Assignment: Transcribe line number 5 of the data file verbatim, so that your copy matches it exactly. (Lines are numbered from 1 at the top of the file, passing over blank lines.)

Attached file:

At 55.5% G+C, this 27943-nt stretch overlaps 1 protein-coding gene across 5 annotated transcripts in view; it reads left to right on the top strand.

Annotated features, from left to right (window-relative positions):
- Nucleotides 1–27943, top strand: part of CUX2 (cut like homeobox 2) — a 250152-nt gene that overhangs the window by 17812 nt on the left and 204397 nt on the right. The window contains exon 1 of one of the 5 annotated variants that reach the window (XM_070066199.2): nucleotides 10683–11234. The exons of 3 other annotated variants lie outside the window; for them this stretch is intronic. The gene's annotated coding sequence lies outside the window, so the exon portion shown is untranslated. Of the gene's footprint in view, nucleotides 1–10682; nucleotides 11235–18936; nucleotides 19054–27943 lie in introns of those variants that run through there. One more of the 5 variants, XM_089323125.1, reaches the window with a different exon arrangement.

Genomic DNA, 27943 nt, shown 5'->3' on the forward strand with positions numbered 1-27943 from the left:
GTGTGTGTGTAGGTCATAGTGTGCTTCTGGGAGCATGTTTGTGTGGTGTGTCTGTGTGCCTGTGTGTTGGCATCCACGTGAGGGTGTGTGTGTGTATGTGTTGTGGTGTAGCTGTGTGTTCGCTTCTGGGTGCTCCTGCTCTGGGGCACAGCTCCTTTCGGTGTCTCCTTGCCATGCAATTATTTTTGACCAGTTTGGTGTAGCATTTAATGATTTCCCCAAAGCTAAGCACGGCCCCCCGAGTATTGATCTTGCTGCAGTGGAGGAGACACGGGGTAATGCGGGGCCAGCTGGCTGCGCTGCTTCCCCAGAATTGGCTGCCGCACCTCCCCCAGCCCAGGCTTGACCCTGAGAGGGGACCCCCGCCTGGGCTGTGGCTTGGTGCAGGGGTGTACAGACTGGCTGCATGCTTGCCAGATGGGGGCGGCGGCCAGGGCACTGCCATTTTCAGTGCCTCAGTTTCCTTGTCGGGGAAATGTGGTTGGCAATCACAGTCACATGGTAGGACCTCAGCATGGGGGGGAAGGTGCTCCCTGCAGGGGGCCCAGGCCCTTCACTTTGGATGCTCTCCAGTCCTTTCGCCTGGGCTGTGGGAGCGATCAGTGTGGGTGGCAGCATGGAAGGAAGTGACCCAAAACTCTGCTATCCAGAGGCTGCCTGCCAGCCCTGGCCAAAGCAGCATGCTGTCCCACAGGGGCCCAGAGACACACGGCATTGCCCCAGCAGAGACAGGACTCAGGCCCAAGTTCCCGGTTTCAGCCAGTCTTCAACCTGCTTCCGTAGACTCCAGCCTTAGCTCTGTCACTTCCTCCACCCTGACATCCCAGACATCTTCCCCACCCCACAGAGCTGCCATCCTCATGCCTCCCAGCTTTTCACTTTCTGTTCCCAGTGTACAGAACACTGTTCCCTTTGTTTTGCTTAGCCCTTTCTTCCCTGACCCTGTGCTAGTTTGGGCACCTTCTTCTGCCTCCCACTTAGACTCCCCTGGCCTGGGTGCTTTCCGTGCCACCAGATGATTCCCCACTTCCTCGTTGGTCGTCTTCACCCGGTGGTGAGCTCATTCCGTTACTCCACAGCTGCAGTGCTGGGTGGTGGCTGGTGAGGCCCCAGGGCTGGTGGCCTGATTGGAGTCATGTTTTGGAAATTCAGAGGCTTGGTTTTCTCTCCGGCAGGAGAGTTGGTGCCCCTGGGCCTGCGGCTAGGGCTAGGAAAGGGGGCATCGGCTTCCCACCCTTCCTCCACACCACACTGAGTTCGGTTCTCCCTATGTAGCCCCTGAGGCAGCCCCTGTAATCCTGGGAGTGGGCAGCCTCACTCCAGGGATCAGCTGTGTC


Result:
GTGTGTGTGTAGGTCATAGTGTGCTTCTGGGAGCATGTTTGTGTGGTGTGTCTGTGTGCCTGTGTGTTGGCATCCACGTGAGGGTGTGTGTGTGTATGTGTTGTGGTGTAGCTGTGTGTTCGCTTCTGGGTGCTCCTGCTCTGGGGCACAGCTCCTTTCGGTGTCTCCTTGCCATGCAATTATTTTTGACCAGTTTGGTGTAGCATTTAATGATTTCCCCAAAGCTAAGCACGGCCCCCCGAGTATTGATCTTGCTGCAGTGGAGGAGACACGGGGTAATGCGGGGCCAGCTGGCTGCGCTGCTTCCCCAGAATTGGCTGCCGCACCTCCCCCAGCCCAGGCTTGACCCTGAGAGGGGACCCCCGCCTGGGCTGTGGCTTGGTGCAGGGGTGTACAGACTGGCTGCATGCTTGCCAGATGGGGGCGGCGGCCAGGGCACTGCCATTTTCAGTGCCTCAGTTTCCTTGTCGGGGAAATGTGGTTGGCAATCACAGTCACATGGTAGGACCTCAGCATGGGGGGGAAGGTGCTCCCTGCAGGGGGCCCAGGCCCTTCACTTTGGATGCTCTCCAGTCCTTTCGCCTGGGCTGTGGGAGCGATCAGTGTGGGTGGCAGCATGGAAGGAAGTGACCCAAAACTCTGCTATCCAGAGGCTGCCTGCCAGCCCTGGCCAAAGCAGCATGCTGTCCCACAGGGGCCCAGAGACACACGGCATTGCCCCAGCAGAGACAGGACTCAGGCCCAAGTTCCCGGTTTCAGCCAGTCTTCAACCTGCTTCCGTAGACTCCAGCCTTAGCTCTGTCACTTCCTCCACCCTGACATCCCAGACATCTTCCCCACCCCACAGAGCTGCCATCCTCATGCCTCCCAGCTTTTCACTTTCTGTTCCCAGTGTACAGAACACTGTTCCCTTTGTTTTGCTTAGCCCTTTCTTCCCTGACCCTGTGCTAGTTTGGGCACCTTCTTCTGCCTCCCACTTAGACTCCCCTGGCCTGGGTGCTTTCCGTGCCACCAGATGATTCCCCACTTCCTCGTTGGTCGTCTTCACCCGGTGGTGAGCTCATTCCGTTACTCCACAGCTGCAGTGCTGGGTGGTGGCTGGTGAGGCCCCAGGGCTGGTGGCCTGATTGGAGTCATGTTTTGGAAATTCAGAGGCTTGGTTTTCTCTCCGGCAGGAGAGTTGGTGCCCCTGGGCCTGCGGCTAGGGCTAGGAAAGGGGGCATCGGCTTCCCACCCTTCCTCCACACCACACTGAGTTCGGTTCTCCCTATGTAGCCCCTGAGGCAGCCCCTGTAATCCTGGGAGTGGGCAGCCTCACTCCAGGGATCAGCTGTGTC